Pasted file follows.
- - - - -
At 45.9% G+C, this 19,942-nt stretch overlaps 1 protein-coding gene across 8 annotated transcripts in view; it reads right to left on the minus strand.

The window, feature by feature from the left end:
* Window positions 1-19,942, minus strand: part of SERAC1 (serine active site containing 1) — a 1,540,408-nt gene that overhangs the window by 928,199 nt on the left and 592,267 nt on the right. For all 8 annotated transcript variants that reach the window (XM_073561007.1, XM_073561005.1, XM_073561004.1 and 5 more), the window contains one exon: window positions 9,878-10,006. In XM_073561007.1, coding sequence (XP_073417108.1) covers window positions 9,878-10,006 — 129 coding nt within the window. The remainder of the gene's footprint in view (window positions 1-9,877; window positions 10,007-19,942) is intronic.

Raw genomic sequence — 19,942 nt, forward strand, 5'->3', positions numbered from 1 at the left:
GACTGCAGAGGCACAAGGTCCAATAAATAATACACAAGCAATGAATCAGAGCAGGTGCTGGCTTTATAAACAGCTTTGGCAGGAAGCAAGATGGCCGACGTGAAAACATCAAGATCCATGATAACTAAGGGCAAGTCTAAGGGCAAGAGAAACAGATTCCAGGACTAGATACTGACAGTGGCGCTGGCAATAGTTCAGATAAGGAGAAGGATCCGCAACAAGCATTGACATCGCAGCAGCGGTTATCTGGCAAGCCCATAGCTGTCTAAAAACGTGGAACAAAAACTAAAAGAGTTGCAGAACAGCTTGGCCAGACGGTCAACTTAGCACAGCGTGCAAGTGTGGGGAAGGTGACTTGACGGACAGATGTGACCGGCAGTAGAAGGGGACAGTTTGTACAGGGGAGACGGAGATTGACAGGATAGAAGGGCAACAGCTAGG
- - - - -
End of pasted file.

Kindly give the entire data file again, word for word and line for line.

At 45.9% G+C, this 19,942-nt stretch overlaps 1 protein-coding gene across 8 annotated transcripts in view; it reads right to left on the minus strand.

The window, feature by feature from the left end:
* Window positions 1-19,942, minus strand: part of SERAC1 (serine active site containing 1) — a 1,540,408-nt gene that overhangs the window by 928,199 nt on the left and 592,267 nt on the right. For all 8 annotated transcript variants that reach the window (XM_073561007.1, XM_073561005.1, XM_073561004.1 and 5 more), the window contains one exon: window positions 9,878-10,006. In XM_073561007.1, coding sequence (XP_073417108.1) covers window positions 9,878-10,006 — 129 coding nt within the window. The remainder of the gene's footprint in view (window positions 1-9,877; window positions 10,007-19,942) is intronic.

Raw genomic sequence — 19,942 nt, forward strand, 5'->3', positions numbered from 1 at the left:
GACTGCAGAGGCACAAGGTCCAATAAATAATACACAAGCAATGAATCAGAGCAGGTGCTGGCTTTATAAACAGCTTTGGCAGGAAGCAAGATGGCCGACGTGAAAACATCAAGATCCATGATAACTAAGGGCAAGTCTAAGGGCAAGAGAAACAGATTCCAGGACTAGATACTGACAGTGGCGCTGGCAATAGTTCAGATAAGGAGAAGGATCCGCAACAAGCATTGACATCGCAGCAGCGGTTATCTGGCAAGCCCATAGCTGTCTAAAAACGTGGAACAAAAACTAAAAGAGTTGCAGAACAGCTTGGCCAGACGGTCAACTTAGCACAGCGTGCAAGTGTGGGGAAGGTGACTTGACGGACAGATGTGACCGGCAGTAGAAGGGGACAGTTTGTACAGGGGAGACGGAGATTGACAGGATAGAAGGGCAACAGCTAGG